Remote-Control Parking Is the First Step to Self-Driving Cars in 2018

Monday, 11 January 2016 - 3:20PM
Monday, 11 January 2016 - 3:20PM
Remote-Control Parking Is the First Step to Self-Driving Cars in 2018
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Good news for all of you who are lucky enough to have a Tesla Motors vehicle  - the new software update includes a Summon self-parking feature that allows the car to be parked without anyone inside.

Although still a huge improvement on trying to finagle your car into a parking spot, Musk admits that the system isn't truly autonomous, "It's more like remote-control parking," he explained to CBC News.

In order to park remotely, owners must line up their cars within 32 feet of the space they want to drive or back into. They can then exit the vehicle, but must remain no more than 10 feet away, and must direct the car to park itself, using the key or the Tesla smartphone app. The car can also exit the spot when summoned by the same means, and can open and close the garage door when parking in a home garage. 

This automated system is mainly built for parking in tight spots on private property, since the technology that is responsible for detecting obstacles isn't yet foolproof. So if there are unexpected obstructions to a spot, like bikes hanging from a garage ceiling for example, the car could easily miss them.

The new update also includes speed limits on Tesla's semi-autonomous mode, preventing the car from going more than five miles above the speed limit on residential roads, and roads without a center divider. It will also automatically slow the car down when approaching a curve, and keep the car in its lane even when lane markings are faded.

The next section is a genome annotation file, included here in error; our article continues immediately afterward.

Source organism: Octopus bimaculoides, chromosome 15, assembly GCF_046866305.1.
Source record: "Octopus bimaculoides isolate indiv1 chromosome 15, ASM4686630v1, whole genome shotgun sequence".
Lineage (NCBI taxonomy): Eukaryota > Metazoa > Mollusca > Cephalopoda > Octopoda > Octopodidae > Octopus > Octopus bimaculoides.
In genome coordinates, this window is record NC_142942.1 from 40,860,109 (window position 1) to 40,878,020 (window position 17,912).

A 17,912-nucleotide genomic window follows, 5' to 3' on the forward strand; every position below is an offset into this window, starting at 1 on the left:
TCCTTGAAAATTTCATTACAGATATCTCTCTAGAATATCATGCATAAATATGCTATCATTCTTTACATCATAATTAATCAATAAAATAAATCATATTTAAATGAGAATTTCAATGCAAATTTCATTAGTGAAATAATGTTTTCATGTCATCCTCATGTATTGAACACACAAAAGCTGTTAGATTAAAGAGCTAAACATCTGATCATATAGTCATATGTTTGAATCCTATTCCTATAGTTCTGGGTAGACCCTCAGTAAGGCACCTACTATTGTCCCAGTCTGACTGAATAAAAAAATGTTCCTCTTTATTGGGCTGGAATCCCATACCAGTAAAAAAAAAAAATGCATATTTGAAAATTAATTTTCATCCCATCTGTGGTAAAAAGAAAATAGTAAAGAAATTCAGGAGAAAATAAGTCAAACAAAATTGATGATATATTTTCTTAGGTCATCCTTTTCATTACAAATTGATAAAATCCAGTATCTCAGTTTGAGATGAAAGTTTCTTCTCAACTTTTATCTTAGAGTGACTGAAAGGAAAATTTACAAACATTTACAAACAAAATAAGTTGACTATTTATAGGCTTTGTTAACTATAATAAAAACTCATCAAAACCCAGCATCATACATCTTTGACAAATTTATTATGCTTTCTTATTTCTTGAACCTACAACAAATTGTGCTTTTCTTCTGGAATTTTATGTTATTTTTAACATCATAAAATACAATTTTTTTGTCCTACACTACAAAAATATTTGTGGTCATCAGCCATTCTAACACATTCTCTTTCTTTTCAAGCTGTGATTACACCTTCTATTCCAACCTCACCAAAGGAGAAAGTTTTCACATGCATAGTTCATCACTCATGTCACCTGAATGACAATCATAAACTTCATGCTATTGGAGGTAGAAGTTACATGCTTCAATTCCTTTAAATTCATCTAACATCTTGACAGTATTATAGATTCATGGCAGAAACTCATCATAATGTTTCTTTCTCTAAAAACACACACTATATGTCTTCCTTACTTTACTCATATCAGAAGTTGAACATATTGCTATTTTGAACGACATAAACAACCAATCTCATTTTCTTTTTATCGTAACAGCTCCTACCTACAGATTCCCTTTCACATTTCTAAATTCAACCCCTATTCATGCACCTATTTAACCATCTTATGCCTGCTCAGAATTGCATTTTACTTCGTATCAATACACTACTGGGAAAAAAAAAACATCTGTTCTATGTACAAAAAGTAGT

Though these tweaks improve the safety features of the car, it's the self-parking aspect that Musk is really excited about.

Musk calls Summon "just a baby step" towards "within two years... be[ing] able to summon your car from across the country... It will meet you wherever your phone is... and it will just automatically charge itself along the entire journey" (by using that wonderfully creepy metal snake charger prototype).

Though his excitement is palpable, even the Tesla CEO admits that he might be getting a little ahead of himself. "We do need more sensors than the car currently has to achieve that goal" he admits. "You need a lot of redundancy... more cameras, more radars, redundant power buses... so that any system could fail in the car and it doesn't need to backup to a driver."

So two years might be a bit of a stretch to see self-driving cars on the road, but Musk remains optimistic that the technology will at least be in place by that point. He commented to reporters that "in that timeframe of 24 to 36 months, it [the car] will be able to drive on virtually all roads at a safety level significantly better than human." 

All things considered, the promise of a self-driving car within a few years is pretty amazing, and something that is sure to be just as groundbreaking and exciting as Musk promises.